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Adrian Phillips is the Patriots’ linebacker in a safety body: ‘He just stopped growing a little early’

Related: Bill Belichick on undrafted Patriots rookie J.J. Taylor: ‘He’s earned what he’s gotten to this point’

NFL: Miami Dolphins at New England Patriots Brian Fluharty-USA TODAY Sports

The New England Patriots entered their season opener against the Miami Dolphins with just three off-the-ball linebackers on their active game day roster: Ja’Whaun Bentley, Anfernee Jennings and Brandon Copeland. While Bentley saw considerable action by playing 51 of a possible 62 defensive snaps, the other two were used comparatively sparingly and were on the field for just nine and eight snaps, respectively.

And yet, the Patriots’ defense was able to hold up well against the Dolphins — both in the backend and the front-seven. One reason for that was how the team filled the versatile “star” position that was successfully played by Patrick Chung over the last six seasons. Chung was one of the premier safety/linebacker hybrids in the league since returning to New England in 2014, but with him opting out of the 2020 campaign the team was forced to look elsewhere to bolster its depth up front.

Enter Adrian Phillips.

While the free agency addition was not the only player to help fill the void created by Chung’s opt-out — former second-round pick Joejuan Williams played 27 snaps in tight end coverage and allowed just one reception, for example — he saw the most action of the Patriots’ strong safety group: Phillips played 43 snaps, the majority of them coming from a box alignment as the de facto number two linebacker next to Bentley.

“He’s a smart player, he’s tough, he’s physical, he runs well and he tackles well and plays really within the defense, plays a smart game,” Patriots head coach Bill Belichick said during a media conference call on Tuesday. “He’s working well with our other linemen, linebackers and specifically defensive backs, which is where he works the most. But, when he’s around the line of scrimmage, he has to have a good feel for what those other guys are doing, too.

“He’s shown the ability to play near the line and not near the line, so it just kind of depends on what they’re in and what we’re trying to do.”

Phillips’ debut as a Patriot was a successful one not just because he saw regular action. He also finished the contest with a team-leading nine tackles while adding a quarterback hit as well as an interception. All in all, the 28-year-old and his coaching staff have a lot to feel good about when it comes to the versatile role he has been pegged to play.

“Adrian’s a very experienced player and when we signed him, we talked about that and our defense,” said Belichick. “Because we have to defend so many different things from a week-to-week basis, teams are using more and more formations and personnel groupings and motions and just deceptive things for the defense, even though a lot of their plays are the same, they look a lot different. They might run the same play four or five times in a game, but it looks different every time, or they might switch personnel groups and things like that.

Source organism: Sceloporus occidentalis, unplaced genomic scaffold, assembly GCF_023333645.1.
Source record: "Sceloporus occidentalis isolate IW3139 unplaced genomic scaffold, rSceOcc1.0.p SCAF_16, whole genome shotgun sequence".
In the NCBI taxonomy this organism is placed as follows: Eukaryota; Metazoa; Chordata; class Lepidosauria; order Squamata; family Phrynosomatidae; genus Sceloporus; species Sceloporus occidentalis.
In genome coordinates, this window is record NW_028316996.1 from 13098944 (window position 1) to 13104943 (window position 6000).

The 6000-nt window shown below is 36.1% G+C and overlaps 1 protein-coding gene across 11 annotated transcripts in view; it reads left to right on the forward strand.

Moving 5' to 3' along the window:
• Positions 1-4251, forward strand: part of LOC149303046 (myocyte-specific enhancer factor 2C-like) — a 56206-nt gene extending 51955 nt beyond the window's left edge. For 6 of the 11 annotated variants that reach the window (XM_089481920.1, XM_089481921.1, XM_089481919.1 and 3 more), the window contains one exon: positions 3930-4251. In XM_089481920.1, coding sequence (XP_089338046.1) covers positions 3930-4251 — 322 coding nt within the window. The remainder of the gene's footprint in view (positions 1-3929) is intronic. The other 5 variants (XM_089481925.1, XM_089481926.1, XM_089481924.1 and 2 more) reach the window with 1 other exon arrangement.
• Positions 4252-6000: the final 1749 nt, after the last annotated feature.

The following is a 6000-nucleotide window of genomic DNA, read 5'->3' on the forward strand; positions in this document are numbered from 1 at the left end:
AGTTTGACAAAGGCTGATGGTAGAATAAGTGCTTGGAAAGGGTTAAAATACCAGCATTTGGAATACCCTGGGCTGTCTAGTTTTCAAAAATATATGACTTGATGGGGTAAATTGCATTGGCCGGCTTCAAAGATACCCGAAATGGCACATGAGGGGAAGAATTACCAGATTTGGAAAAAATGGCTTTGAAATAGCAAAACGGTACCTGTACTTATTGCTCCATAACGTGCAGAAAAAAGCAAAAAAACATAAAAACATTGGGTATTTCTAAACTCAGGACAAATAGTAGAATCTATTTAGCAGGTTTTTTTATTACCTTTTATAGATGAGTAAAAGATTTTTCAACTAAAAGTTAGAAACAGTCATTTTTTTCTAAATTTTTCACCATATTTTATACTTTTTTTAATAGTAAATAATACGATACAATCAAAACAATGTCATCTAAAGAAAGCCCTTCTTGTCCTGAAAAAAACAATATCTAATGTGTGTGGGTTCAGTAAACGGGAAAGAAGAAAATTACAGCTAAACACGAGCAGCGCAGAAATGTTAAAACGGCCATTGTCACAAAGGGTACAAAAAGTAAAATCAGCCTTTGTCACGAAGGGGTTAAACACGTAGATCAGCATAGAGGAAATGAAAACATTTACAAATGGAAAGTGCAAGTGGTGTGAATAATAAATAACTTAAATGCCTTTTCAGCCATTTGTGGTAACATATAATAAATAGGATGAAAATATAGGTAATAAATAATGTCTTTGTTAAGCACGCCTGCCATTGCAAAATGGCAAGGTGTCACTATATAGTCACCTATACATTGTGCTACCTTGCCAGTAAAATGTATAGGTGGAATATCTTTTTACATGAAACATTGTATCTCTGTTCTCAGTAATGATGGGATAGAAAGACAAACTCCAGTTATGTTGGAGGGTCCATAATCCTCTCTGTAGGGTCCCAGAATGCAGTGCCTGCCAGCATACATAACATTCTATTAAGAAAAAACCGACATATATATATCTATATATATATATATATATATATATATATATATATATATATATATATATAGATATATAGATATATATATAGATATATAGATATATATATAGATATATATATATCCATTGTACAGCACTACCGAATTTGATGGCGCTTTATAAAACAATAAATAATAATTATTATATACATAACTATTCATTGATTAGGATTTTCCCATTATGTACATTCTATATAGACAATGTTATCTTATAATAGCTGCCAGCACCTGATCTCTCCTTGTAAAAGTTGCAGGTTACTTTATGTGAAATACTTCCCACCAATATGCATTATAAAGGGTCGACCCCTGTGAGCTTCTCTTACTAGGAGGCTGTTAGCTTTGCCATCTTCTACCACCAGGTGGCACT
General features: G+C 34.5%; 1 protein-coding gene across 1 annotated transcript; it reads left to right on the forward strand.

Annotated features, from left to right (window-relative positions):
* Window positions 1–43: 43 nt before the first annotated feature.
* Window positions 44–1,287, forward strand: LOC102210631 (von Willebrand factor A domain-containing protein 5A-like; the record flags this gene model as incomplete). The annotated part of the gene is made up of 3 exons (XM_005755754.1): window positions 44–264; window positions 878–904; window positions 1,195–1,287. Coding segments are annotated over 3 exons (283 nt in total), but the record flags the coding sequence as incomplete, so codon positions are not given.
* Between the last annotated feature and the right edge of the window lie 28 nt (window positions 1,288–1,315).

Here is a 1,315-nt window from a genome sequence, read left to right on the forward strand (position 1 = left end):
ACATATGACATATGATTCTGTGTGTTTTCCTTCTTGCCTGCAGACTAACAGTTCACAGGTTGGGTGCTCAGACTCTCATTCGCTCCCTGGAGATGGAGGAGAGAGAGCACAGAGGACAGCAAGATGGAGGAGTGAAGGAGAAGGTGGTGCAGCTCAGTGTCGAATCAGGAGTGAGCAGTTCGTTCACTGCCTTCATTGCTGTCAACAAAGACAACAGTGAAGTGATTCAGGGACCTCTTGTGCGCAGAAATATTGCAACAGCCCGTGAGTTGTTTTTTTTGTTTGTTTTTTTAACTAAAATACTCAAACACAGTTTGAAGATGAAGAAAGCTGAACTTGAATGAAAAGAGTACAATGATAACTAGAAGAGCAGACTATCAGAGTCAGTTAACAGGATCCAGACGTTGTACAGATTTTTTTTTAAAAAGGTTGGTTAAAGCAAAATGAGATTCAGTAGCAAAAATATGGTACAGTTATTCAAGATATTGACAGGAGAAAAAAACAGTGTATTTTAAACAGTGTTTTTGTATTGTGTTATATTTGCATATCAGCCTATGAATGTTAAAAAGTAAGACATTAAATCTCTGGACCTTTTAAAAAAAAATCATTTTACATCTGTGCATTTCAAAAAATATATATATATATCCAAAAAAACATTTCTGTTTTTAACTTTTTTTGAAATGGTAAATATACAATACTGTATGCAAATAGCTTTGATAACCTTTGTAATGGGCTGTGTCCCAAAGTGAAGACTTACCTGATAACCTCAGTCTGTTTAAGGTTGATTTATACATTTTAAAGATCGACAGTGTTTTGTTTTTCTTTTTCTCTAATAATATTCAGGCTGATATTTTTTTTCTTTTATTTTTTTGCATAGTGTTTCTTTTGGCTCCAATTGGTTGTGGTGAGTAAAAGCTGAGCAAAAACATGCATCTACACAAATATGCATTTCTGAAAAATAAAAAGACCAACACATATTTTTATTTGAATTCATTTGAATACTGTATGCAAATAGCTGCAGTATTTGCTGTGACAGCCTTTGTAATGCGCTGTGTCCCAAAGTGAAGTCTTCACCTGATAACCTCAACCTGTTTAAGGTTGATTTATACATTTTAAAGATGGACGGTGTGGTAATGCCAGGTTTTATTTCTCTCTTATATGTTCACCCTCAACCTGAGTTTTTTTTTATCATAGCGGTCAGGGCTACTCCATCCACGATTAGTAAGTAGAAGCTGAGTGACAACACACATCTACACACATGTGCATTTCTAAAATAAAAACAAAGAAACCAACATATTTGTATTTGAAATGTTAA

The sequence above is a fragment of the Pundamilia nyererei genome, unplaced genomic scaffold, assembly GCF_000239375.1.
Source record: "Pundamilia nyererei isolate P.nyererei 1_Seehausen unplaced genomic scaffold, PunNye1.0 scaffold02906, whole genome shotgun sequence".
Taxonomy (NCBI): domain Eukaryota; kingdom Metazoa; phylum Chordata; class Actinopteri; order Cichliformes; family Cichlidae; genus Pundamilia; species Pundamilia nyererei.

“I think that’s an advantage to have some versatility defensively and also defensive players that are instinctive and can recognize the play and not get distracted by all the other things going around it are guys that can really be productive and have plays that they just anticipate and are there to make a play on. Adrian’s showed the ability to do that with the Chargers and he’s certainly done some of that for us and had a couple really good plays — obviously, the interception, but he was in on some other plays on Sunday against Miami.”

When Phillips joined the Patriots in free agency, the original expectation was that he would compete for the third safety spot that was opened up when New England decided to trade Duron Harmon to the Detroit Lions. With Chung now also no longer available, however, the former Charger is in a prime position to carve out a prominent role within New England’s defense — something he very much did on Sunday.

His versatile skillset certainly put the veteran in that position: Phillips may be built like a safety, but he very much is capable of carrying out linebacker assignments as well. The Patriots’ inside linebackers coach, Jerod Mayo, acknowledged that during his own media conference call on Tuesday.

“Adrian is a linebacker at heart,” Mayo said. “He just stopped growing a little early, a little sooner than the rest of us.”

Mayo’s description of Phillips is very much in line with how Belichick views him as well.

“We just felt like with his versatility and ability to help us both on defense and on special teams, but not do everything all at once, he could plug into wherever you needed him, that he really had a lot of value and versatility for our team,” he said. “Then without Pat, this has really become a bigger role and a bigger opportunity to do those things, and he’s taken advantage of that and he’s embraced them.

“We’ll see where it goes, but I’m glad we have him. He’s a guy that really gives us a lot of experience and a lot of versatility on defense from a player who hasn’t been with us, but he’s been able to provide that in the weeks that he’s been here and that’s been a big plus.”